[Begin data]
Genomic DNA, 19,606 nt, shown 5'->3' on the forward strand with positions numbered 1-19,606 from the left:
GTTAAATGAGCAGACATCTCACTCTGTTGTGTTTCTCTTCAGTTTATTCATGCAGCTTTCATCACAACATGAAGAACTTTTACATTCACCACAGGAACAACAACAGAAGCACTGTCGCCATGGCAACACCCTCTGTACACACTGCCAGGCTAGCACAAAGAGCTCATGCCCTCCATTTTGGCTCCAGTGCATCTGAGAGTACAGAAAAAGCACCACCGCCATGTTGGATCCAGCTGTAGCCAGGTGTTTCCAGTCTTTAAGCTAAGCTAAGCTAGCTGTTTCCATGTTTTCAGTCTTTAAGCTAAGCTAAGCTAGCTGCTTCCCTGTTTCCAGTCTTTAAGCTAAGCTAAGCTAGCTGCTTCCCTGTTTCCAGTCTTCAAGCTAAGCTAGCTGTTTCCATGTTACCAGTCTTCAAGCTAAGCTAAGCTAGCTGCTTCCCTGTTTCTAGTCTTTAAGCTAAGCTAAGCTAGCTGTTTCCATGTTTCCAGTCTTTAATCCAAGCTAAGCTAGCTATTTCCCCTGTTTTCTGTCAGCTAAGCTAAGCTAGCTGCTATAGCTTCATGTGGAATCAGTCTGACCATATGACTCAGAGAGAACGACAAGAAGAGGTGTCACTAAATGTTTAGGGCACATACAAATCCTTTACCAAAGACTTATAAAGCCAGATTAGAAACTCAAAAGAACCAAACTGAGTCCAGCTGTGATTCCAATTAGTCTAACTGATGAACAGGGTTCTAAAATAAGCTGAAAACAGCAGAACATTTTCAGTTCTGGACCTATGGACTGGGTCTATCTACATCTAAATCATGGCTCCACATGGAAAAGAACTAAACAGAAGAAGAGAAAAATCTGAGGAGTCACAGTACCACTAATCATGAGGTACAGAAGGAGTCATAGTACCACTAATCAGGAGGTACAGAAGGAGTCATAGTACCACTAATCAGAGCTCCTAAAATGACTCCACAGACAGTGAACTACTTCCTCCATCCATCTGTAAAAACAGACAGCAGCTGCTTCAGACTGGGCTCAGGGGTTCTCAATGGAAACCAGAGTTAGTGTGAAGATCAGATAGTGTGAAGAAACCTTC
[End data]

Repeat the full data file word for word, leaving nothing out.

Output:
Genomic DNA, 19,606 nt, shown 5'->3' on the forward strand with positions numbered 1-19,606 from the left:
GTTAAATGAGCAGACATCTCACTCTGTTGTGTTTCTCTTCAGTTTATTCATGCAGCTTTCATCACAACATGAAGAACTTTTACATTCACCACAGGAACAACAACAGAAGCACTGTCGCCATGGCAACACCCTCTGTACACACTGCCAGGCTAGCACAAAGAGCTCATGCCCTCCATTTTGGCTCCAGTGCATCTGAGAGTACAGAAAAAGCACCACCGCCATGTTGGATCCAGCTGTAGCCAGGTGTTTCCAGTCTTTAAGCTAAGCTAAGCTAGCTGTTTCCATGTTTTCAGTCTTTAAGCTAAGCTAAGCTAGCTGCTTCCCTGTTTCCAGTCTTTAAGCTAAGCTAAGCTAGCTGCTTCCCTGTTTCCAGTCTTCAAGCTAAGCTAGCTGTTTCCATGTTACCAGTCTTCAAGCTAAGCTAAGCTAGCTGCTTCCCTGTTTCTAGTCTTTAAGCTAAGCTAAGCTAGCTGTTTCCATGTTTCCAGTCTTTAATCCAAGCTAAGCTAGCTATTTCCCCTGTTTTCTGTCAGCTAAGCTAAGCTAGCTGCTATAGCTTCATGTGGAATCAGTCTGACCATATGACTCAGAGAGAACGACAAGAAGAGGTGTCACTAAATGTTTAGGGCACATACAAATCCTTTACCAAAGACTTATAAAGCCAGATTAGAAACTCAAAAGAACCAAACTGAGTCCAGCTGTGATTCCAATTAGTCTAACTGATGAACAGGGTTCTAAAATAAGCTGAAAACAGCAGAACATTTTCAGTTCTGGACCTATGGACTGGGTCTATCTACATCTAAATCATGGCTCCACATGGAAAAGAACTAAACAGAAGAAGAGAAAAATCTGAGGAGTCACAGTACCACTAATCATGAGGTACAGAAGGAGTCATAGTACCACTAATCAGGAGGTACAGAAGGAGTCATAGTACCACTAATCAGAGCTCCTAAAATGACTCCACAGACAGTGAACTACTTCCTCCATCCATCTGTAAAAACAGACAGCAGCTGCTTCAGACTGGGCTCAGGGGTTCTCAATGGAAACCAGAGTTAGTGTGAAGATCAGATAGTGTGAAGAAACCTTC